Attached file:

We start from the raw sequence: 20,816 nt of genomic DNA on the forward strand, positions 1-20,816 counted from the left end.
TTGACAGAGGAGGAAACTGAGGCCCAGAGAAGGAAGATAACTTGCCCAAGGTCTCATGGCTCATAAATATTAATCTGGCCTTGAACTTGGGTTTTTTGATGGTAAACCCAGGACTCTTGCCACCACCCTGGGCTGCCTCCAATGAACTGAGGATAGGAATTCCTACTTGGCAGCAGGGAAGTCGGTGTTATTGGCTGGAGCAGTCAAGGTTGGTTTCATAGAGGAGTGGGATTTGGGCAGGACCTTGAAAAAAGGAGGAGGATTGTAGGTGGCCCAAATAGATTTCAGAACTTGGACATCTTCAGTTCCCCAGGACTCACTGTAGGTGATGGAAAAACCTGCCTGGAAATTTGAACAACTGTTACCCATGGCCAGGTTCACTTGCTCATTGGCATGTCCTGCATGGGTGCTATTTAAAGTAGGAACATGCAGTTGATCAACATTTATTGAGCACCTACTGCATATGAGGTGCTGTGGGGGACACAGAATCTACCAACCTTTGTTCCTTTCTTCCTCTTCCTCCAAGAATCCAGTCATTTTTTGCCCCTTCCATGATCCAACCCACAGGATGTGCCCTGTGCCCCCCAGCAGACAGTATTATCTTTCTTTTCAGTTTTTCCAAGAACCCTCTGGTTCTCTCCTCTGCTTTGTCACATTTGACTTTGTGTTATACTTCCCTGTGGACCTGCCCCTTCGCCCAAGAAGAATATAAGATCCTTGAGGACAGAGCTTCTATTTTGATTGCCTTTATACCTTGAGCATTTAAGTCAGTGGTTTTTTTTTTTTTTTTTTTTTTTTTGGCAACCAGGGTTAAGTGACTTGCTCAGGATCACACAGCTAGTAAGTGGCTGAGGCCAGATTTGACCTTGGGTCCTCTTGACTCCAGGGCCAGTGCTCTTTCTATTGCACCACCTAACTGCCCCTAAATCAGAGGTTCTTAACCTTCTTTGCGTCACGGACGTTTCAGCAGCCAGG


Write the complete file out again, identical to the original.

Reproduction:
We start from the raw sequence: 20,816 nt of genomic DNA on the forward strand, positions 1-20,816 counted from the left end.
TTGACAGAGGAGGAAACTGAGGCCCAGAGAAGGAAGATAACTTGCCCAAGGTCTCATGGCTCATAAATATTAATCTGGCCTTGAACTTGGGTTTTTTGATGGTAAACCCAGGACTCTTGCCACCACCCTGGGCTGCCTCCAATGAACTGAGGATAGGAATTCCTACTTGGCAGCAGGGAAGTCGGTGTTATTGGCTGGAGCAGTCAAGGTTGGTTTCATAGAGGAGTGGGATTTGGGCAGGACCTTGAAAAAAGGAGGAGGATTGTAGGTGGCCCAAATAGATTTCAGAACTTGGACATCTTCAGTTCCCCAGGACTCACTGTAGGTGATGGAAAAACCTGCCTGGAAATTTGAACAACTGTTACCCATGGCCAGGTTCACTTGCTCATTGGCATGTCCTGCATGGGTGCTATTTAAAGTAGGAACATGCAGTTGATCAACATTTATTGAGCACCTACTGCATATGAGGTGCTGTGGGGGACACAGAATCTACCAACCTTTGTTCCTTTCTTCCTCTTCCTCCAAGAATCCAGTCATTTTTTGCCCCTTCCATGATCCAACCCACAGGATGTGCCCTGTGCCCCCCAGCAGACAGTATTATCTTTCTTTTCAGTTTTTCCAAGAACCCTCTGGTTCTCTCCTCTGCTTTGTCACATTTGACTTTGTGTTATACTTCCCTGTGGACCTGCCCCTTCGCCCAAGAAGAATATAAGATCCTTGAGGACAGAGCTTCTATTTTGATTGCCTTTATACCTTGAGCATTTAAGTCAGTGGTTTTTTTTTTTTTTTTTTTTTTTTTGGCAACCAGGGTTAAGTGACTTGCTCAGGATCACACAGCTAGTAAGTGGCTGAGGCCAGATTTGACCTTGGGTCCTCTTGACTCCAGGGCCAGTGCTCTTTCTATTGCACCACCTAACTGCCCCTAAATCAGAGGTTCTTAACCTTCTTTGCGTCACGGACGTTTCAGCAGCCAGG